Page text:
Friday, April 18, 2014

What We've Been Reading...

We hope you had a great week, everyone!
Unwind by catching up on what we have been reading...

A Californian woman intending to work through her pregnancy has been forced into unpaid leave by her employer, causing great financial strain for her and her family. Kimberley Erin Casselman of Pier 1 Imports informed the company of her pregnancy by giving a doctors note outlining her restrictions while at work. Pier 1 responded by first giving her only 8 weeks of light work, but shortly after put her on unpaid leave. Not only will she not be receiving any income before the baby is born, she’ll have exhausted her maternity leave before her due date. Caselman believes she is still fit to work and deserves the right to an income during the duration of her pregnancy.
This case illustrates why pregnant workers need better protection from discrimination on the job. Women are protected by the Pregnancy Discrimination Act; however, it does not include a clear mandate for how companies must accommodate them. A federal version of the Pregnant Workers Fairness Act seeks to change this situation, but has failed to pass in the legislative process. Read more here.

In “pro-family” Phyllis Schlafly’s world, providing women with equal pay for equal work will inhibit them from finding a suitable husband. Schalfly’s comments come just days after Senate Republicans had the opportunity to finally close the pay gap between men and woman with the Paycheck Fairness Act, but blocked the act for the third time citing the bill, “would double down on job loss, all while lining the pockets of trial lawyers.”  Phyllis reasons that men prefer women who make less than them when considering a partner, and says that the best way to empower women, "is to improve job prospects for the men in their lives, even if that means increasing the so-called pay gap." After decades of progress in the fight for gender equality, this opinion has no place in 2014. It disparages women’s potential and refuses them the opportunity to be both successful in their professional careers as well as in their personal lives.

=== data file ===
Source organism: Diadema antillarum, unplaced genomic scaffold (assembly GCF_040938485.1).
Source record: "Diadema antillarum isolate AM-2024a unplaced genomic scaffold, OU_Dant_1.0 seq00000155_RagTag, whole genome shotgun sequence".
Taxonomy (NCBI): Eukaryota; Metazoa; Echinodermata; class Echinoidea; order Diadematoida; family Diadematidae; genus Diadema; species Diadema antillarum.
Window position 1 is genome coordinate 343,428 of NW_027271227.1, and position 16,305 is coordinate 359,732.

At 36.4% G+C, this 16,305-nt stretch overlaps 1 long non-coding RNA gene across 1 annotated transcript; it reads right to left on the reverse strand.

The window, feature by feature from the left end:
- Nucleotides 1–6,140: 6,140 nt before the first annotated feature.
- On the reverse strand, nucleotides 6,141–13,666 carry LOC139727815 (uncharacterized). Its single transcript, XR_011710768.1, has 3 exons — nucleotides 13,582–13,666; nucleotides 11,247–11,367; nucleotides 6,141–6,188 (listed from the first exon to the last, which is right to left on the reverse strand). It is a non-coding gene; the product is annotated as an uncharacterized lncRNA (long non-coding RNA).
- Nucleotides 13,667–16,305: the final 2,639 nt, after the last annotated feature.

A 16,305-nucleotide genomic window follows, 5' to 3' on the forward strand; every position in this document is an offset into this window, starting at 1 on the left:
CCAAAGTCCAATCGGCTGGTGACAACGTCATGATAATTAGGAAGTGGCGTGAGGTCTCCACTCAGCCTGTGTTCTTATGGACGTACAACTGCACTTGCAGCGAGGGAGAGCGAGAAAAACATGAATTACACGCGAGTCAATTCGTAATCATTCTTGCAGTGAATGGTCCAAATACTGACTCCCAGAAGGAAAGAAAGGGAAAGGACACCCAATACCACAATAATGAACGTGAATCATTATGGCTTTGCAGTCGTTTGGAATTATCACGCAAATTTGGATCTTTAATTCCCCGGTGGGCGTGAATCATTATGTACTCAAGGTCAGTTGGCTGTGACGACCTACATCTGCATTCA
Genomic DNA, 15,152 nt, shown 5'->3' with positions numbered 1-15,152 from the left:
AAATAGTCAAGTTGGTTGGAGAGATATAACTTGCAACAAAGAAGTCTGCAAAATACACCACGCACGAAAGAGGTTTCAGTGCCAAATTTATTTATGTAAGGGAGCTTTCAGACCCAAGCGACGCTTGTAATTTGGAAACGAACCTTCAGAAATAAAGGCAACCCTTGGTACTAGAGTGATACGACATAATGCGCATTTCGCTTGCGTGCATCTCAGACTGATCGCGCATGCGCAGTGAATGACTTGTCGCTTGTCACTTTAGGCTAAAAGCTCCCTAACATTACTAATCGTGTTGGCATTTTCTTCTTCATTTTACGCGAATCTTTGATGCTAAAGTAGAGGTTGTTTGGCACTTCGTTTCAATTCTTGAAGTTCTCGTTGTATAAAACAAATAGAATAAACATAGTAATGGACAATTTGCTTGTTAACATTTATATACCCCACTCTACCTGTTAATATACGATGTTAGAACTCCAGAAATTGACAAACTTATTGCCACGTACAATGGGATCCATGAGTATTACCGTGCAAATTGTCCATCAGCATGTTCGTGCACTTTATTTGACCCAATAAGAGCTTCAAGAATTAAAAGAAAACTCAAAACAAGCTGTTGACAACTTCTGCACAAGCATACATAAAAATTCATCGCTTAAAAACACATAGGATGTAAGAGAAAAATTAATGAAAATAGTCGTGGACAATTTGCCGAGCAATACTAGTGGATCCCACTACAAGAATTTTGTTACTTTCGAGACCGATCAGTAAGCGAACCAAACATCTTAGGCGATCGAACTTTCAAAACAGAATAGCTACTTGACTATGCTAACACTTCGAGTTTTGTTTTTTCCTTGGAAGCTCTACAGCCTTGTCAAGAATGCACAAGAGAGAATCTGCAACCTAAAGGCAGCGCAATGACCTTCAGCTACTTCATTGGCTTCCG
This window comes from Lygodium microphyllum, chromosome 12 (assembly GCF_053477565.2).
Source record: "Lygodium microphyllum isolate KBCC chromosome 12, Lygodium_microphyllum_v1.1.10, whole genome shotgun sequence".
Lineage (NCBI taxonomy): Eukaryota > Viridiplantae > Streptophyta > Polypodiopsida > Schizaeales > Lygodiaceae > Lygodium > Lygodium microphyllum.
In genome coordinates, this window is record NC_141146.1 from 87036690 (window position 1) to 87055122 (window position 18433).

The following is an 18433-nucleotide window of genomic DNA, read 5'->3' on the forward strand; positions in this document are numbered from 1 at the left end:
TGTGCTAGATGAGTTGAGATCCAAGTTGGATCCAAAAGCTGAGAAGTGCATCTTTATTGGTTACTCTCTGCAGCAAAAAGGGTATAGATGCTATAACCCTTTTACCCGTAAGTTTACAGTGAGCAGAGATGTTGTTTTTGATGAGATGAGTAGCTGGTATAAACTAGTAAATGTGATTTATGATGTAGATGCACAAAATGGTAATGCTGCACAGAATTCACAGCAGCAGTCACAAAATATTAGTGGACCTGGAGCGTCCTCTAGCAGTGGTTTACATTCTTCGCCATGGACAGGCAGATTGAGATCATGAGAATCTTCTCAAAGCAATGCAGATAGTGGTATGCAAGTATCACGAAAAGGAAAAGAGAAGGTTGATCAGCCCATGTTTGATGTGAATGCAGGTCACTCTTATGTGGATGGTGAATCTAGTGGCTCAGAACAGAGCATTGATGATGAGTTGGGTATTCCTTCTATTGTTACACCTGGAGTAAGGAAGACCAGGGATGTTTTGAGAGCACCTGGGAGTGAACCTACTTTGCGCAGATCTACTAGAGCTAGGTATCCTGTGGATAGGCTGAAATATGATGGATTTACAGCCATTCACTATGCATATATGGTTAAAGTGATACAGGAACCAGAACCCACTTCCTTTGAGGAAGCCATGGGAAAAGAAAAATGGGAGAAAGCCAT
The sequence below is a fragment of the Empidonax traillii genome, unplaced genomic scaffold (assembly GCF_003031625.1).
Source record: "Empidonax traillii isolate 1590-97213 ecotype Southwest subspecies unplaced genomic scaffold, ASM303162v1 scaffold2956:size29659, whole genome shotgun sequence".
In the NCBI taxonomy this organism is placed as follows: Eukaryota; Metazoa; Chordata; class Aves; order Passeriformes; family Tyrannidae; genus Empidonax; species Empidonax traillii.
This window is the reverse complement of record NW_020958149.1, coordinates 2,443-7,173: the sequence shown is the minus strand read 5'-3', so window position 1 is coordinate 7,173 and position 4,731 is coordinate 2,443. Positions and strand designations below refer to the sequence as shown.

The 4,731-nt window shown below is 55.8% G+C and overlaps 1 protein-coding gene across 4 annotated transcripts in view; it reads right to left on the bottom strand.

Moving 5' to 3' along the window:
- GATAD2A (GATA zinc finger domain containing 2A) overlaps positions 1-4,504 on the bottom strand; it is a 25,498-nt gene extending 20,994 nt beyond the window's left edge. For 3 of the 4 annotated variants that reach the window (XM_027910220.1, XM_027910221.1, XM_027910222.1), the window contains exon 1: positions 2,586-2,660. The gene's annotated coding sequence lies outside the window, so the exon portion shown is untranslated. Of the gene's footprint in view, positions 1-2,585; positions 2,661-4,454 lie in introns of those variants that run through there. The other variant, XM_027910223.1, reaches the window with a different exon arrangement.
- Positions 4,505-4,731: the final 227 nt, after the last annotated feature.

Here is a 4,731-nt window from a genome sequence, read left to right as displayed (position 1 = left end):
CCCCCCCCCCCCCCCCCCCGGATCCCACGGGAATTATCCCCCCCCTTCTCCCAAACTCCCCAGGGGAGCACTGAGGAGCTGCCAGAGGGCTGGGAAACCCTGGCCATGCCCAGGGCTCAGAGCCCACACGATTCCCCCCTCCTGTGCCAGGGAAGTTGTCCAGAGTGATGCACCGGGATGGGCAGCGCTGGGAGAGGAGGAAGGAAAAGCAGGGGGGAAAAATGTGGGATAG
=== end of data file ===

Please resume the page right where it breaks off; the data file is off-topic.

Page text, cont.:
Women in the CIA have officially broken the glass ceiling: More than half of the agency’s employees are female, for the first time in history. Eight out of the top ten positions are now held by females, including the Deputy Director, Avril Haines, and Director of Intelligence, Fran Moore. Since the agency’s inception, it had traditionally been a “boys club,” but over the past 20 years there has been significant growth not only for females but also for minorities. CIA director, John Brennan, was quoted telling Ann Curry,  "Women make us better. Minorities make us better. People with diverse experiences make us better. I am so pleased to be able to look around the conference table in the morning and see individuals who represent the best of what this agency has to offer. And more and more of those faces are the faces of women." This progression is promising, and women everywhere should take it as a sign of their worth.